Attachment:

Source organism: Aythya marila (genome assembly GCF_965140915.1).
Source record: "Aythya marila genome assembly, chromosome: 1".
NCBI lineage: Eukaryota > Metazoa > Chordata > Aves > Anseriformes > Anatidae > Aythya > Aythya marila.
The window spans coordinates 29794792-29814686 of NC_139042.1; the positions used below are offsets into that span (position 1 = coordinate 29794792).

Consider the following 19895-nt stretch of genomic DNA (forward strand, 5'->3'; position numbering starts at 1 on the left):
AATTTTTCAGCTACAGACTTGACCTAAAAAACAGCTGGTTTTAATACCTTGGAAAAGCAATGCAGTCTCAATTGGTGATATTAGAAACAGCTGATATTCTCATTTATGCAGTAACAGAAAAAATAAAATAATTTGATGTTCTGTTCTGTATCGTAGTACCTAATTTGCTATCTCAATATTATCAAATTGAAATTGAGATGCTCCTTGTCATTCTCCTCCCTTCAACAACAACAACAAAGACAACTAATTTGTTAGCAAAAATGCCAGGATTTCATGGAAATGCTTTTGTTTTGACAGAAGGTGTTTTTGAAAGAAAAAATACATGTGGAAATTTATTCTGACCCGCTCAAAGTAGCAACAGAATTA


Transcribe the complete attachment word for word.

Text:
Source organism: Aythya marila (genome assembly GCF_965140915.1).
Source record: "Aythya marila genome assembly, chromosome: 1".
NCBI lineage: Eukaryota > Metazoa > Chordata > Aves > Anseriformes > Anatidae > Aythya > Aythya marila.
The window spans coordinates 29794792-29814686 of NC_139042.1; the positions used below are offsets into that span (position 1 = coordinate 29794792).

Consider the following 19895-nt stretch of genomic DNA (forward strand, 5'->3'; position numbering starts at 1 on the left):
AATTTTTCAGCTACAGACTTGACCTAAAAAACAGCTGGTTTTAATACCTTGGAAAAGCAATGCAGTCTCAATTGGTGATATTAGAAACAGCTGATATTCTCATTTATGCAGTAACAGAAAAAATAAAATAATTTGATGTTCTGTTCTGTATCGTAGTACCTAATTTGCTATCTCAATATTATCAAATTGAAATTGAGATGCTCCTTGTCATTCTCCTCCCTTCAACAACAACAACAAAGACAACTAATTTGTTAGCAAAAATGCCAGGATTTCATGGAAATGCTTTTGTTTTGACAGAAGGTGTTTTTGAAAGAAAAAATACATGTGGAAATTTATTCTGACCCGCTCAAAGTAGCAACAGAATTA